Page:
...


INTERVIEWER

What do you think Light Years is truly about?

SALTER

The book is the worn stones of conjugal life. All that is beautiful, all that is plain, everything that nourishes or causes to wither. It goes on for years, decades, and in the end seems to have passed like things glimpsed from the train—a meadow here, a stand of trees, houses with lit windows in the dusk, darkened towns, stations flashing by—everything that is not written down disappears except for certain imperishable moments, people and scenes. The animals die, the house is sold, the children are grown, even the couple itself has vanished, and yet there is this poem. It was criticized as elitist, but I’m not sure this is so. The two of them are really rather unexceptional. She was beautiful, but that passed; he was devoted, but not strong enough really to hold onto life. The title was originally “Nedra and Viri”—in my books, the woman is always the stronger. If you can believe this book, and it is true, there is a dense world built on matrimony, a life enclosed, as it says, in ancient walls. It is about the sweetness of those unending days.


...


INTERVIEWER

I’ve read that the notion behind Light Years came from a remark by Jean Renoir.

SALTER

“The only things that are important in life are the things you remember.” Yes, I like that idea. I came across it after I was working on the book. But no matter, it authenticated something I felt. I wanted to compose a book of those things that one remembers in life. That was the notion. I suppose that the plot of the book is the passage of time and what it does to people and things. Perfectly obvious again, but combining those two ideas gave me the feeling of what the book should be. That still doesn’t displease. I find it satisfying.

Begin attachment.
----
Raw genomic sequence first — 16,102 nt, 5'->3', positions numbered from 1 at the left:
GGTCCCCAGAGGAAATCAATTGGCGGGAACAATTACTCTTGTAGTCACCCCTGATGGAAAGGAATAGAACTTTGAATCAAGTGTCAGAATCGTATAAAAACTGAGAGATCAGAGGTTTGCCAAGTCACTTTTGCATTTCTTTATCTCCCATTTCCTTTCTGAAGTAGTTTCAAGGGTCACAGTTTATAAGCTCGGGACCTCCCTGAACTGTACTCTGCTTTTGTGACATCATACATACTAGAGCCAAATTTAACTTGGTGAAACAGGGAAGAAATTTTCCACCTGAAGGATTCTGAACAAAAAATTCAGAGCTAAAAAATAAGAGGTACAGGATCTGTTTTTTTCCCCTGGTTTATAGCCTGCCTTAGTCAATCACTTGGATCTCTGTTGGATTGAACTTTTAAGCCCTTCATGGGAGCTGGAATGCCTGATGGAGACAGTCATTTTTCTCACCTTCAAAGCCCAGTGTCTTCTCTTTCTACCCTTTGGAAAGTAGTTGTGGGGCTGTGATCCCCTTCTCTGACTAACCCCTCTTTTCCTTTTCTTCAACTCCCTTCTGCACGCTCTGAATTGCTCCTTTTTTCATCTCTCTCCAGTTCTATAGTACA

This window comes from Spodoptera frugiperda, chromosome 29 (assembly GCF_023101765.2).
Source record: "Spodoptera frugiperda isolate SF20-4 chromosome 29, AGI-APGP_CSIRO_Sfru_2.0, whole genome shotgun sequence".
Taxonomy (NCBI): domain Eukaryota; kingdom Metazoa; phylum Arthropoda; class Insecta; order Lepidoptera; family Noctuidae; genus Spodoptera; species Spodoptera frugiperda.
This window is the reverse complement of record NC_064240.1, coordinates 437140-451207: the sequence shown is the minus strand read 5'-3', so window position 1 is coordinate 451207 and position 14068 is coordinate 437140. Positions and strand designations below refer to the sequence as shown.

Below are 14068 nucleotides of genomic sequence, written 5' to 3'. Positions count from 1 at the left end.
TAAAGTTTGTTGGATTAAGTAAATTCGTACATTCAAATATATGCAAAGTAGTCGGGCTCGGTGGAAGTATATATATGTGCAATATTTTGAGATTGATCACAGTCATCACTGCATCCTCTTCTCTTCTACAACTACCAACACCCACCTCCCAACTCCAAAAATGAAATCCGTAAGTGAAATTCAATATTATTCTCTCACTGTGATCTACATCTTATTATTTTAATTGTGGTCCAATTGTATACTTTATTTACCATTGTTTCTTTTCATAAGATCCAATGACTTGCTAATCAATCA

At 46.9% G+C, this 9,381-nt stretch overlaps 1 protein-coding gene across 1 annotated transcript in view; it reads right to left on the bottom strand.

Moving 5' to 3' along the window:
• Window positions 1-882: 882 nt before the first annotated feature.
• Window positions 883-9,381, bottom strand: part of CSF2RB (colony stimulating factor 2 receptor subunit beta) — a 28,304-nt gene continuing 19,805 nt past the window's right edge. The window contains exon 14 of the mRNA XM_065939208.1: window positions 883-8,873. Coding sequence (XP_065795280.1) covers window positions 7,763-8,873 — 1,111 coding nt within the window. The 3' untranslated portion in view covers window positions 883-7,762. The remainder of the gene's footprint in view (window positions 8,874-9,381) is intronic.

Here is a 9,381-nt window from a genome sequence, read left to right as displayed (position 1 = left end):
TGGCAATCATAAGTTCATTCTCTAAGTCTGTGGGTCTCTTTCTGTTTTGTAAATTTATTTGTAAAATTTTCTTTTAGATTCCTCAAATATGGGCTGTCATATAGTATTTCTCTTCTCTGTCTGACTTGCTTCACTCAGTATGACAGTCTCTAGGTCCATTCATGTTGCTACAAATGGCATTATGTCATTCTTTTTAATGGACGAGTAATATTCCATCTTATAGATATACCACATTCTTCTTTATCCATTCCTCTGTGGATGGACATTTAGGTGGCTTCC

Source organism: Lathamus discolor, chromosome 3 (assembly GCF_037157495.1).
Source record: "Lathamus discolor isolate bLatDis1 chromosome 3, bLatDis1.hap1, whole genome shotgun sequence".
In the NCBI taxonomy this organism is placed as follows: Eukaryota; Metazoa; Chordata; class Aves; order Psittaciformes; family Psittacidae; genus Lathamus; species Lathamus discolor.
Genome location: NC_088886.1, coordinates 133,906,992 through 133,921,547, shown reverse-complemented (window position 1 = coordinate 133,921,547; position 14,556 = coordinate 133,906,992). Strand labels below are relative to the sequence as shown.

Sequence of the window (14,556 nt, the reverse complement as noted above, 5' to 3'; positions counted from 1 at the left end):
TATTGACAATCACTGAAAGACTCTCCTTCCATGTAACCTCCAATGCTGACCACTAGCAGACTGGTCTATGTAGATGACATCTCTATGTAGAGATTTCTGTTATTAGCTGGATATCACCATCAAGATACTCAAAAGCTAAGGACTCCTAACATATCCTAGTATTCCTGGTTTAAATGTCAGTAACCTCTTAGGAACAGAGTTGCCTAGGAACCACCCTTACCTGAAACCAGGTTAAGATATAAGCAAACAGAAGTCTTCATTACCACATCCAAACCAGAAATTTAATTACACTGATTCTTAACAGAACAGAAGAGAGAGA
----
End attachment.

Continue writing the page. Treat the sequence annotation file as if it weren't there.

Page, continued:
...


INTERVIEWER

At one point Viri says, “There are really two kinds of life. There is the one people believe you’re living and there is the other. It is this other which causes the trouble, that other we long to see.”

SALTER

Isn’t this like that very small book that Poe said could never be written, “My Heart Laid Bare.” There is a socially acceptable, let us say, conventional life that we live and discuss and pretty much adhere to, and there is the other life, which is the life of thought, fantasy, and desire that is not openly discussed. I’m sure, the times being what they are, there are people who do talk about it and probably on television, but in general, in most lives, these two things are completely distinct. I am conscious of them and attempted to write a little about it.


...


INTERVIEWER

You’ve written that after you returned to domestic life you eventually stopped talking about your war days, but now you’re writing about them.

SALTER

There was no point in talking about war days. Who was there to talk to about them? Someone at a party telling you about being over Ploesti or what he did in Vietnam usually trivializes it. You have to have the right audience. Also, when you write about it you have the opportunity to arrange it exactly the way you would like, and one presumes that the reader is going to be enthralled.

INTERVIEWER

But why a memoir?

SALTER

To restore those years when one says, All this is mine—these cities, women, houses, days.

INTERVIEWER

What do you think is the ultimate impulse to write?

SALTER

To write? Because all this is going to vanish. The only thing left will be the prose and poems, the books, what is written down. Man was very fortunate to have invented the book. Without it the past would completely vanish, and we would be left with nothing, we would be naked on earth.